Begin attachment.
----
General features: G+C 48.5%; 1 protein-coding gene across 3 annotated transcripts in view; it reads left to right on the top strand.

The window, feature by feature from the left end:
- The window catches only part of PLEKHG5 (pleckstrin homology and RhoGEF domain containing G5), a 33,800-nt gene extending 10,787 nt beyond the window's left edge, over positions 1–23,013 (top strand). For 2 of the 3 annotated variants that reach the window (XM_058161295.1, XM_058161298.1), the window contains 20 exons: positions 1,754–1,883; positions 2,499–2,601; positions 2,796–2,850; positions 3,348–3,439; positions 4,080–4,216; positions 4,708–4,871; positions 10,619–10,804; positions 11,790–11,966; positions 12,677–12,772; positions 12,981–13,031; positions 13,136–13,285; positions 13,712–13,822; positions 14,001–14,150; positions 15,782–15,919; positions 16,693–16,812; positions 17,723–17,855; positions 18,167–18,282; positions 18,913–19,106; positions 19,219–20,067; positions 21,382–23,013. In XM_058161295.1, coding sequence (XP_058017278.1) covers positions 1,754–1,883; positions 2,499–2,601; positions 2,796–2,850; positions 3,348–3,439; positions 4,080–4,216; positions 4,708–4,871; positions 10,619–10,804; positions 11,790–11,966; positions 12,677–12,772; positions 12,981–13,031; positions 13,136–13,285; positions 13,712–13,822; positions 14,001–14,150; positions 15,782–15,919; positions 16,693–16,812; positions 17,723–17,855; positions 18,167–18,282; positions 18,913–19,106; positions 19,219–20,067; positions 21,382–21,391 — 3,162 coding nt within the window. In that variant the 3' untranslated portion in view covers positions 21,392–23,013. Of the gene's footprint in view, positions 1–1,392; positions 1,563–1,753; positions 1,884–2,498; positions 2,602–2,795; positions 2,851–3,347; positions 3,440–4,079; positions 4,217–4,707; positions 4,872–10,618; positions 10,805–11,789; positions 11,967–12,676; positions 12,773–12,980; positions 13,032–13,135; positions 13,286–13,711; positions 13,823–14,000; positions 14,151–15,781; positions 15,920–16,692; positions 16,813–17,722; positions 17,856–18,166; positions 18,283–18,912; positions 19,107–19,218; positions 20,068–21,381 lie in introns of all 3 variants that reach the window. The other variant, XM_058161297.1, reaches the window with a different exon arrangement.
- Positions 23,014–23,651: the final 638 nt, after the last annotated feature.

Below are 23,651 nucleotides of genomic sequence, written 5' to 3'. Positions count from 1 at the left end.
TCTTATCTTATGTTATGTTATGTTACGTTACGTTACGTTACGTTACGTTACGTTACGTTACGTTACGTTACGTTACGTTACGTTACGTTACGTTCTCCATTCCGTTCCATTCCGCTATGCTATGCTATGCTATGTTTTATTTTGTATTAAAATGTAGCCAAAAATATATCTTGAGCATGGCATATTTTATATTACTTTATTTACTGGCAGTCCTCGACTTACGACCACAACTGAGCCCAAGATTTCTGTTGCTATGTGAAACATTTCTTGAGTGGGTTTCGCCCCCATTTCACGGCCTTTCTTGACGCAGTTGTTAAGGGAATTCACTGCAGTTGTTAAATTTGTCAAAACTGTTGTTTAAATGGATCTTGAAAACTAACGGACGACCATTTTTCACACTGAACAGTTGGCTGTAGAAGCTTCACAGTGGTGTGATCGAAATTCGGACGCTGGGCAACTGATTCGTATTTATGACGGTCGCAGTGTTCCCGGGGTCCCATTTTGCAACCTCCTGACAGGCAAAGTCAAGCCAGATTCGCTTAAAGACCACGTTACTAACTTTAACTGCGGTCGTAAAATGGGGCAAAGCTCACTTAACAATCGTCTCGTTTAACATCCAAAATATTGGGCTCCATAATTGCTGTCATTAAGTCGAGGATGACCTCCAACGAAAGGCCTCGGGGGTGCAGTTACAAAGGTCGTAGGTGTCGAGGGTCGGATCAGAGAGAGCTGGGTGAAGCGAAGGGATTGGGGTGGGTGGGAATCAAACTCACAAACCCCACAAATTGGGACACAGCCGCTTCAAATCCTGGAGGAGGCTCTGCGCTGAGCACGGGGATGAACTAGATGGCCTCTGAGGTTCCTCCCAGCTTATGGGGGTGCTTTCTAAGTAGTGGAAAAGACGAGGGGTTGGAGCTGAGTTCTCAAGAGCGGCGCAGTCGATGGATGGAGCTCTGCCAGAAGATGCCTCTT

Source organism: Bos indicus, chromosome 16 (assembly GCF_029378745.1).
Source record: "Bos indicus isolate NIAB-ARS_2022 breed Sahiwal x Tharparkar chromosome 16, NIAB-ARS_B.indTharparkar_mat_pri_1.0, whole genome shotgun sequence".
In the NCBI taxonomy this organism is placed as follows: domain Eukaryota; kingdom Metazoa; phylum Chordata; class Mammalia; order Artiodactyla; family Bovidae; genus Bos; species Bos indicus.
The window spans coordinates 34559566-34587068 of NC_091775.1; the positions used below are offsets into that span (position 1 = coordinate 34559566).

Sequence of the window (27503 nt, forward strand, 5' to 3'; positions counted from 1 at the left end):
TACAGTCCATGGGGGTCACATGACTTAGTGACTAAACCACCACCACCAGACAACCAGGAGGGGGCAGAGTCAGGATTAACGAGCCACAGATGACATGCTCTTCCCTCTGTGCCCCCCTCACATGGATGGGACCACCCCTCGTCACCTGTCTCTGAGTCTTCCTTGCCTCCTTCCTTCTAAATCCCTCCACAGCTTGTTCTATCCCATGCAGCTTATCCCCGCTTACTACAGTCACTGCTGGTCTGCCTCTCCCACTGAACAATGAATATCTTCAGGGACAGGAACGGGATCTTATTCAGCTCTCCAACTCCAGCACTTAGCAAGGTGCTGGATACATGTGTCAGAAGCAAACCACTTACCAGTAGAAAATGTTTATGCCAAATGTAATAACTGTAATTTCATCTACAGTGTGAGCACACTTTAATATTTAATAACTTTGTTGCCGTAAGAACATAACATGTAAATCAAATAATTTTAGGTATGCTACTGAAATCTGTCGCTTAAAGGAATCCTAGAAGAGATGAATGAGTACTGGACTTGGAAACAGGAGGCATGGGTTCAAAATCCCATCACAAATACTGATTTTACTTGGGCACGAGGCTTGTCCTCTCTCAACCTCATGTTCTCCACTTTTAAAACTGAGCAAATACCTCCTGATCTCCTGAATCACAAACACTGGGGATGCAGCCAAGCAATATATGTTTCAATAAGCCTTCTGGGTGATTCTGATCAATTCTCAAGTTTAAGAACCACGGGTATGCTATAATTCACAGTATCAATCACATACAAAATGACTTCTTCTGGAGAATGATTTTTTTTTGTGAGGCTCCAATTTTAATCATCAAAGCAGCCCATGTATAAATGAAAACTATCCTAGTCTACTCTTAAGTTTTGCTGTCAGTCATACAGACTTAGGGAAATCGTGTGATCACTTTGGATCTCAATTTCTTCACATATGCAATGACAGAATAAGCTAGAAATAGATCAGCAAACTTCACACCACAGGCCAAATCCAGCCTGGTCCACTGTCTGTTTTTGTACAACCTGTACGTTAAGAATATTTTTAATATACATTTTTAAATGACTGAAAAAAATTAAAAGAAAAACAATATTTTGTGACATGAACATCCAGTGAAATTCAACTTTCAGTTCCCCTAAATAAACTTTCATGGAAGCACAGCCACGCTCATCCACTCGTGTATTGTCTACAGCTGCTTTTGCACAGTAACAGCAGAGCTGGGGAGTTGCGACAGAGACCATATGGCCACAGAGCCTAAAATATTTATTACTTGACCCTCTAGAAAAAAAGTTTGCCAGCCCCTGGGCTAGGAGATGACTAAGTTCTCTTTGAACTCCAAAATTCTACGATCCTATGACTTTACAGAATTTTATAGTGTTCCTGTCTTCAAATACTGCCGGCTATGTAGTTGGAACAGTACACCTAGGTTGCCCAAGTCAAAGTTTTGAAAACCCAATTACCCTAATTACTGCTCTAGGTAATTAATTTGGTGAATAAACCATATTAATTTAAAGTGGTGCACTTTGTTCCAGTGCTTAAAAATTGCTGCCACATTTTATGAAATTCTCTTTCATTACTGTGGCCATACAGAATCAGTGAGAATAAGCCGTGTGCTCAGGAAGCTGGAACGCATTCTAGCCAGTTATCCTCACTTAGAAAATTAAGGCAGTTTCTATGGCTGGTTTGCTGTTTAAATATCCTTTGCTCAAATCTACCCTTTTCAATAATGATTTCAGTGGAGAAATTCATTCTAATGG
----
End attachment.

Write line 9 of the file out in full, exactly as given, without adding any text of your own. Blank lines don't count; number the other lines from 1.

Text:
In the NCBI taxonomy this organism is placed as follows: domain Eukaryota; kingdom Metazoa; phylum Chordata; class Mammalia; order Artiodactyla; family Bovidae; genus Bos; species Bos indicus.